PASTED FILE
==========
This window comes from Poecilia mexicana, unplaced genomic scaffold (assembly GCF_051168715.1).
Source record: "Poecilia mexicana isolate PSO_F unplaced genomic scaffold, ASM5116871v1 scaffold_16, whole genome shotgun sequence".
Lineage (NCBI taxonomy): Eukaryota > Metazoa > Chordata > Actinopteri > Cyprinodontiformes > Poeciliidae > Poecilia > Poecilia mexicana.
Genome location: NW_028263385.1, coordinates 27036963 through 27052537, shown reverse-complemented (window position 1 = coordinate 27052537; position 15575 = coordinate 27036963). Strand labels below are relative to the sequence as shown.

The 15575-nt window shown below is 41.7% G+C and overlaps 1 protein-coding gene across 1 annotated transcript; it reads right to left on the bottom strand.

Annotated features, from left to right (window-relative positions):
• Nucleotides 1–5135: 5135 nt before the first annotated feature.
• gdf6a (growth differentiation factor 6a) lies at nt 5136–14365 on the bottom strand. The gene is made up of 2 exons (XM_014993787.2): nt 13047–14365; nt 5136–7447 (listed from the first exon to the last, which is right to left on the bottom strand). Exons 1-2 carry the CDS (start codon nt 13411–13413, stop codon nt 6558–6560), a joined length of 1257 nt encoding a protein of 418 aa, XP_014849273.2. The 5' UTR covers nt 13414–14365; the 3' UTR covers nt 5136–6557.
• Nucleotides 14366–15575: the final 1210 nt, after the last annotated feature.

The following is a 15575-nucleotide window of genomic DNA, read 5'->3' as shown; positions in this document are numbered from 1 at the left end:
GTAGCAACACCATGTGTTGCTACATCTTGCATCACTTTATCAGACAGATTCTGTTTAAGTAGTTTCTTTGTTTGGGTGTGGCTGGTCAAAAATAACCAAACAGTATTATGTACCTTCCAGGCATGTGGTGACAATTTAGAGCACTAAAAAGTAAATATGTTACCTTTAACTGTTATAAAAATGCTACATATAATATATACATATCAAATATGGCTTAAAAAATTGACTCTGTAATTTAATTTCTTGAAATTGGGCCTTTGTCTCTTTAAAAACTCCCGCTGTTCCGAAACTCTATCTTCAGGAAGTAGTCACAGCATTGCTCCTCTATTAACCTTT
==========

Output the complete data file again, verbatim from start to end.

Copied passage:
This window comes from Poecilia mexicana, unplaced genomic scaffold (assembly GCF_051168715.1).
Source record: "Poecilia mexicana isolate PSO_F unplaced genomic scaffold, ASM5116871v1 scaffold_16, whole genome shotgun sequence".
Lineage (NCBI taxonomy): Eukaryota > Metazoa > Chordata > Actinopteri > Cyprinodontiformes > Poeciliidae > Poecilia > Poecilia mexicana.
Genome location: NW_028263385.1, coordinates 27036963 through 27052537, shown reverse-complemented (window position 1 = coordinate 27052537; position 15575 = coordinate 27036963). Strand labels below are relative to the sequence as shown.

The 15575-nt window shown below is 41.7% G+C and overlaps 1 protein-coding gene across 1 annotated transcript; it reads right to left on the bottom strand.

Annotated features, from left to right (window-relative positions):
• Nucleotides 1–5135: 5135 nt before the first annotated feature.
• gdf6a (growth differentiation factor 6a) lies at nt 5136–14365 on the bottom strand. The gene is made up of 2 exons (XM_014993787.2): nt 13047–14365; nt 5136–7447 (listed from the first exon to the last, which is right to left on the bottom strand). Exons 1-2 carry the CDS (start codon nt 13411–13413, stop codon nt 6558–6560), a joined length of 1257 nt encoding a protein of 418 aa, XP_014849273.2. The 5' UTR covers nt 13414–14365; the 3' UTR covers nt 5136–6557.
• Nucleotides 14366–15575: the final 1210 nt, after the last annotated feature.

The following is a 15575-nucleotide window of genomic DNA, read 5'->3' as shown; positions in this document are numbered from 1 at the left end:
GTAGCAACACCATGTGTTGCTACATCTTGCATCACTTTATCAGACAGATTCTGTTTAAGTAGTTTCTTTGTTTGGGTGTGGCTGGTCAAAAATAACCAAACAGTATTATGTACCTTCCAGGCATGTGGTGACAATTTAGAGCACTAAAAAGTAAATATGTTACCTTTAACTGTTATAAAAATGCTACATATAATATATACATATCAAATATGGCTTAAAAAATTGACTCTGTAATTTAATTTCTTGAAATTGGGCCTTTGTCTCTTTAAAAACTCCCGCTGTTCCGAAACTCTATCTTCAGGAAGTAGTCACAGCATTGCTCCTCTATTAACCTTT